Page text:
Tuesday , 2 September 2014
GDP Rebasing and Nigeria’s Macro- economic ratios

GDP Rebasing and Nigeria’s Macro- economic ratios

Nigeria is expected to announce the new re-based Gross Domestic Product (GDP) figures on December 10, 2013 which will better reflect the structure of its economy.

The expected rebasing may catapult Nigeria’s economy’s size to $400 billion making it become the 28th largest economy in the World, from its 36th position in 2012 according to Business day analysis.

This will bring its economy similar in size to South Africa’s which was the 29th largest economy in the world in 2012.

Nigeria leapfrogged Egypt in 2011 to become the second largest economy in Africa behind South Africa.

It jumped six places to 36th in 2012, according to International Monetary Fund (IMF) data, which put it roughly where Argentina was when it joined the G-20 (A grouping of the 20 largest and most industrialized countries in the world). Most governments overhaul GDP calculations every few years to reflect changes in output and consumption, such as mobile phones and internet usage, but Nigeria has not done so since 1990 suggesting that the previous GDP framework underestimated economic activity.

Yemi Kale, the head of the National Bureau of Statistics NBS said earlier in the year in a visit to BusinessDay’s office that the latest personal consumption figures for Nigeria was larger than the current estimated GDP of $272 billion (N42.9 trillion), meaning that GDP will be much larger when rebased figures come out later in the year.

When Ghana’s GDP was rebased in 2010, the size of its economy was found to be 60 per cent bigger than previously recorded – $31billion, compared to $18 billion.

The new GDP figure, according to Kale, would enable Nigeria to join the ranks of middle-income countries.

The rebased GDP will show that the services sector is also much bigger, while Agriculture as a percentage of GDP will be much less than the current 40 percent, Kale said.

The effect of the expected rebasing on Nigeria’s macro – economic ratios would however be mixed. A bigger GDP would mask the impact of a higher budget oil price on the budget deficit/GDP ratio. The 2013 budget oil price is based on a benchmark of $79 / barrel.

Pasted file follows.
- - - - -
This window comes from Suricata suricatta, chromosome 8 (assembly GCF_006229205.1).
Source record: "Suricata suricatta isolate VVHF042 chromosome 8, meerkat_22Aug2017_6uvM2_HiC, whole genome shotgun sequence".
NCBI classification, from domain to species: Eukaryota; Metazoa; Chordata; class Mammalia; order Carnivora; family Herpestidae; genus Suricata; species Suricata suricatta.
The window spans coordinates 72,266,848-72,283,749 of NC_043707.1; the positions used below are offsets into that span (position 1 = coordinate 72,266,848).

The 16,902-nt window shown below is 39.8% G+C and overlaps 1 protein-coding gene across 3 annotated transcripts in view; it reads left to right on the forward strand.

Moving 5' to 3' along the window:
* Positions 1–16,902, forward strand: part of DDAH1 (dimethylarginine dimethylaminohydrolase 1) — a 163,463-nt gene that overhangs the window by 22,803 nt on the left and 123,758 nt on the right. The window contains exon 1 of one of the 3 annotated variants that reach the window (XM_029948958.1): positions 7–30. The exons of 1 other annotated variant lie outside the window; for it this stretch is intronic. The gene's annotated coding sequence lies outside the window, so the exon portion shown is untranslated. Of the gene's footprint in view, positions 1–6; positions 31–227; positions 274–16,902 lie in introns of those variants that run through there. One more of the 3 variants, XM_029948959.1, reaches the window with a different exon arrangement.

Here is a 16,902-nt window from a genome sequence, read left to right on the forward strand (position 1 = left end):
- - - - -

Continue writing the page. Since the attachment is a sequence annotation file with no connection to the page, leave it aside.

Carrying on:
The upward adjustment to GDP will allow the government to achieve its medium-term objective of narrowing the federal budget deficit to 1.1 percent of GDP in 2015.

This is because as the numerator (which is the GDP), increases, the deficit expressed as a percentage of GDP, diminishes.  A bigger GDP also implies an upward revision in per-capita income. Nigeria’s current per-capita income is estimated at $1,600, which still trails that of many other economies on the African continent.

For example Nigeria’s population is three times bigger than that of South Africa’s and after its GDP adjustment Nigeria’s revised GDP per capita will still be smaller than that of South Africa.

Nigeria’s GDP per capita is expected to increase from $1,600 to 2,600, if GDP is revised by 60 percent. This compares with $8,700 per capita for South Africa, which is the IMF’s projection for 2012.

That said the big increase in per-capita income is likely to attract interest in consumer names in Nigeria, from investors who are likely to extrapolate the effect of a seeming increase in purchasing power on such consumer stocks as Nestle, Nigerian Breweries, Guinness, Flour Mills and PZ amongst others.

Nigeria’s public debt to GDP ratio stands at 18.7 percent as at the end of 2012 according to data from the Debt Management Office (DMO). This debt to GDP ratio which is already lower than that of most Sub Sahara African (SSA) countries is expected to drop to 10.5-14.5 percent of GDP, depending on the extent of the upward revision.

This implies that the government will have more capacity to borrow and is likely to be more inclined to do so and thus sustain the deficit for a few more years due to the favorable debt ratio.

Analysts say given Nigeria’s large infrastructure deficit, this may not be viewed as a negative for the country’s fiscal outlook, provided any such new government borrowing would be used to improve infrastructure and other capital projects to expand economic activity.

Nigeria’s current-account surplus, which was significantly eroded in 2010, when it dropped to 2.2 percent of GDP, from 12.5 percent in 2009, will appear even smaller following the upward GDP revision.

Nigeria’s current account surplus is estimated at $20 billion or 7.5 percent of GDP for 2011. The current-account surplus projection for 2012, under the present national accounts of base year 1990, is 8.0 percent of GDP, up from a projected 7.5 percent in 2011. An upward revision of GDP implies a current-account surplus of 5.6-7.4 percent of GDP, according to IMF estimates.

Nigeria’s consolidated government revenue is at about 25 percent of GDP for 2012.

However, a bigger GDP may suggest that Nigeria’s revenue collection has room for improvement. An upward adjustment to GDP could lower consolidated government revenue to 17-22 percent of GDP, which is lower than the average for SSA countries.

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